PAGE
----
Latinas and Latinos, who comprise about 64 percent of San Antonio’s population, bear a disproportionate part of the burden that comes with one of the country’s worst income inequality and economic segregation.
Arguably, one of the more dispiriting local statistics, and the one perhaps most relevant to a gathering of writers, is San Antonio’s persistent illiteracy: Nearly one-quarter of the local population is illiterate; of that number, about one-half is classified as functionally literate. This explains much: abysmally low voter participation, poor public-school performance, and the pressing need for a larger skilled workforce to meet growing demands, which leads to importing labor from elsewhere, domestic and international.
Little of this matters to most AWP Conference attendees who, if previous gatherings are any indication, will go from the airport to conference hotels to the Henry B. González Convention Center and back. (When he won a 1961 election, González, a San Antonio native, became the first Hispanic American to represent Texas in the U.S. Congress.)
Those who venture beyond the narrowly circumscribed conference precincts will see traces of sites inhabited by indigenous people for millennia. They’ll see how Spanish missions, built by descendants of those earliest people, set in motion a colonization that still casts a long shadow here. (Or, as a famous African American writer, during a tour of the near-West Side, said plainly: “This is apartheid.”)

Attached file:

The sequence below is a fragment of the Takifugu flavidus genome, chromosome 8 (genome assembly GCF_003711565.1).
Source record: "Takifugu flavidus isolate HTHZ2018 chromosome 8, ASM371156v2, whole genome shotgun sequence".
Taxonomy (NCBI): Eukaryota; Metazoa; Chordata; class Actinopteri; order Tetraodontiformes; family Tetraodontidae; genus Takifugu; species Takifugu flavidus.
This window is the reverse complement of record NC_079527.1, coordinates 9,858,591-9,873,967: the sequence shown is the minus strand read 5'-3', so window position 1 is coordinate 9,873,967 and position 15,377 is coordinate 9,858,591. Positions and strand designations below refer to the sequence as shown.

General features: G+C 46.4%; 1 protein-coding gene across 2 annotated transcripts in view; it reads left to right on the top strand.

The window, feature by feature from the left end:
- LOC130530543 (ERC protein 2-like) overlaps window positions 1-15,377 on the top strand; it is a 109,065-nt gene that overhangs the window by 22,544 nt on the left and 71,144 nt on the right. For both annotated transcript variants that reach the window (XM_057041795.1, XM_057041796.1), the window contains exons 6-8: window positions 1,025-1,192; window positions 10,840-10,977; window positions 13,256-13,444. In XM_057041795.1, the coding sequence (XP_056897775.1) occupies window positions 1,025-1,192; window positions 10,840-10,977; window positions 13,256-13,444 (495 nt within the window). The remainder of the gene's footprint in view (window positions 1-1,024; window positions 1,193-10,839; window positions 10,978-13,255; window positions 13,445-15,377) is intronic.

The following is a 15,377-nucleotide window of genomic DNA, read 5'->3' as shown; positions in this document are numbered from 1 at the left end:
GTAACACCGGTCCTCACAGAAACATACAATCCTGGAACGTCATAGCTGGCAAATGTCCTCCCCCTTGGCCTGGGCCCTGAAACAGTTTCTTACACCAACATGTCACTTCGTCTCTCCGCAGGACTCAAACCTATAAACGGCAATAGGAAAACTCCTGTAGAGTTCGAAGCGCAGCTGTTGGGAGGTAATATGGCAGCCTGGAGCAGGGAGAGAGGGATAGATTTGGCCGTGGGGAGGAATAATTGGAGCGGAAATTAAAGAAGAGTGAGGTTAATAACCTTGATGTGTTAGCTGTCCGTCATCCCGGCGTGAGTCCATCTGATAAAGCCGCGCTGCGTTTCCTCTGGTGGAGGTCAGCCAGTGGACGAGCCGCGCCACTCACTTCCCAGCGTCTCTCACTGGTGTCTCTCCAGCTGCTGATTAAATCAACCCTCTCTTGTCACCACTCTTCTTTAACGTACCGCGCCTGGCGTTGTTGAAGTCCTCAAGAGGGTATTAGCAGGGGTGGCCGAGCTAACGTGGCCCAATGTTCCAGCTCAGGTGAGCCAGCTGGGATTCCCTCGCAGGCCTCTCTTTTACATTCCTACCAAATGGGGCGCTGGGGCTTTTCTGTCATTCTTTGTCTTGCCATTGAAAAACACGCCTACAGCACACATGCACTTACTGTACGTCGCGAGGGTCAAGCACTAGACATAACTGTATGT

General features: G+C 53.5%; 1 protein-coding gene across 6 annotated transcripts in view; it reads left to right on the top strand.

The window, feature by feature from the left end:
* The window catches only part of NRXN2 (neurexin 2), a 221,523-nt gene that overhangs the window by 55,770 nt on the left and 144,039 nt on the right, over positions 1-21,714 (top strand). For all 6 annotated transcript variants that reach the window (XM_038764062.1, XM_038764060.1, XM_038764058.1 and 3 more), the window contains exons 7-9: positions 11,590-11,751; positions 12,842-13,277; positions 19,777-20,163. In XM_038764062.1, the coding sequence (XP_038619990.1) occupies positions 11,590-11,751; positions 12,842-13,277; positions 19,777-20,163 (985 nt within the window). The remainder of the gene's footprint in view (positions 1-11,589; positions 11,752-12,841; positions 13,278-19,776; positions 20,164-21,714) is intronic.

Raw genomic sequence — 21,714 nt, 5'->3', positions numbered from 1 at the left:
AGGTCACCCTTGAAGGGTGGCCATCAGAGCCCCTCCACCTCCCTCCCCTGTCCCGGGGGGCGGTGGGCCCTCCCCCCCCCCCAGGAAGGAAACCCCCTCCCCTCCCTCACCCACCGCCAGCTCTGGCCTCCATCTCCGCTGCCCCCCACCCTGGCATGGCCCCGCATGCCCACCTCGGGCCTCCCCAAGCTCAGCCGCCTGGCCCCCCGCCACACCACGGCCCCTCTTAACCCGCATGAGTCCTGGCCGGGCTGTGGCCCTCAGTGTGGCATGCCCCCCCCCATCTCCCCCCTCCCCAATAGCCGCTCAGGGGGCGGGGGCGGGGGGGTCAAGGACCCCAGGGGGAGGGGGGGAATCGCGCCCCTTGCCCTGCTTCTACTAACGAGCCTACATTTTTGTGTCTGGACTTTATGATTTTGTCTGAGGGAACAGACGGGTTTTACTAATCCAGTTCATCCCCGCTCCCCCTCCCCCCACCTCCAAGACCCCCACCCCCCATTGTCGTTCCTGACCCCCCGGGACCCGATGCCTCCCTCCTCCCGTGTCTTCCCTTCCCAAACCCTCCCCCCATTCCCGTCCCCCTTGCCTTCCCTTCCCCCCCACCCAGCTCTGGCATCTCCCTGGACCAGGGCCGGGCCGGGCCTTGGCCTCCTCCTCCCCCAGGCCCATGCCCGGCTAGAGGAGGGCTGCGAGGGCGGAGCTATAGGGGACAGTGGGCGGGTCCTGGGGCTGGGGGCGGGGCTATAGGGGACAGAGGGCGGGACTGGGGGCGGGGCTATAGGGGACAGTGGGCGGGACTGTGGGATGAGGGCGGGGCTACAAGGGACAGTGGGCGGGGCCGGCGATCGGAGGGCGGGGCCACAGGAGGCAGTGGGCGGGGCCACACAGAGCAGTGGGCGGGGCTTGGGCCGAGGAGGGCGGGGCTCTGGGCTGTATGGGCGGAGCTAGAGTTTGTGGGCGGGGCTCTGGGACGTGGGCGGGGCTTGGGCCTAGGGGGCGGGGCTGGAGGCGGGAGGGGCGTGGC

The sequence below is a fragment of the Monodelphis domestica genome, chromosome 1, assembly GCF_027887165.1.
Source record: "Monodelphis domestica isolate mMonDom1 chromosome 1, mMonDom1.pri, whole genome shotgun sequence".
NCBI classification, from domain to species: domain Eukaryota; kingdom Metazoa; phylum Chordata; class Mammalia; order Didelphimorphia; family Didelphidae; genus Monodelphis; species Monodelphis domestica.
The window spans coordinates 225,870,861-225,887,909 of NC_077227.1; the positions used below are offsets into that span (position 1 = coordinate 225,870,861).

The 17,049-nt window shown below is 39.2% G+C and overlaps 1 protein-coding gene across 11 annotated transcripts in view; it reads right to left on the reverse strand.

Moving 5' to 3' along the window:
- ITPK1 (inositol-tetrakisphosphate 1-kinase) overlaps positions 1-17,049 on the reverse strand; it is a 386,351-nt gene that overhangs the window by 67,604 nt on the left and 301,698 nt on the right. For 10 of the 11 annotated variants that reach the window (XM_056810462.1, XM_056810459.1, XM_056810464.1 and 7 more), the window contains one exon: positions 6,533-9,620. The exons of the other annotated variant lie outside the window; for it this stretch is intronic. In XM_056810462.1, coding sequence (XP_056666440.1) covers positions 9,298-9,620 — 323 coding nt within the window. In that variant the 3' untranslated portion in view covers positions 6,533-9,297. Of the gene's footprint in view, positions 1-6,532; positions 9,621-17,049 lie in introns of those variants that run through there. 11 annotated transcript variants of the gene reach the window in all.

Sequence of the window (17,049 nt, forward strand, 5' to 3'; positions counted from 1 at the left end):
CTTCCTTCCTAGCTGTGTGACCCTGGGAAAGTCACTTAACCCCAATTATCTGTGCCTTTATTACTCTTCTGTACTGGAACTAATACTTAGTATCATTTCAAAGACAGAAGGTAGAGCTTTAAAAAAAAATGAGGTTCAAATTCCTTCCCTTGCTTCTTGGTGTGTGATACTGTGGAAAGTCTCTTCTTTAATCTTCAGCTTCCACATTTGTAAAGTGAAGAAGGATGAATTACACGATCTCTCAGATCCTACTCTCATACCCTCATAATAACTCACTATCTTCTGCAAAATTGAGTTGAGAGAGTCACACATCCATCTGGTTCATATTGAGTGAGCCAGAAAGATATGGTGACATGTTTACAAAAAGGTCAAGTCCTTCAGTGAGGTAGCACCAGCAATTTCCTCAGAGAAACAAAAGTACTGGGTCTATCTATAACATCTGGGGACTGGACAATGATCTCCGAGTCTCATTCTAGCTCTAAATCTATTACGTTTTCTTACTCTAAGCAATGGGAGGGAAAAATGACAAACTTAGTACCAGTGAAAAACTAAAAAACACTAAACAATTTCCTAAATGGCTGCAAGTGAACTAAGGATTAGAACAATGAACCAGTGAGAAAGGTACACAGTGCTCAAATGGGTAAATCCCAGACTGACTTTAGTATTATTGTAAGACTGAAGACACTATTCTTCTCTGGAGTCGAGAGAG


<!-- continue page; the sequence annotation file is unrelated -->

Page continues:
A local friend who traveled to Portland for last year’s conference said a few people asked her if they’d be safe here in San Antonio. How pervasive the effects of the inflammatory, racist—and inaccurate—rhetoric that defines too much of this juncture in U.S. history.
Recently, my excitement over sharing my city with thousands was tempered by several threads in which only one aspect of our city’s diverse realities—based on an outdated misperception—has so far made an impression among online observers and commentators who express an interest in coming to San Antonio next March: affordability.
I’ve been utterly dismayed by comments on social media, many similar to these: “It’s so much cheaper than the coasts” and “It’s far more affordable [than other conference sites]” and “An interesting, delicious, and cheap city.” While this may true to some extent, the comments skim over deeper dismissive and derisive waters. (Because most writers are socially-engaged and curious thinkers, connecting the dots won’t be a challenge: If things here are more affordable than in other conference cities, it’s likely because of low wages earned by hospitality-industry workers, a majority of whom are brown.)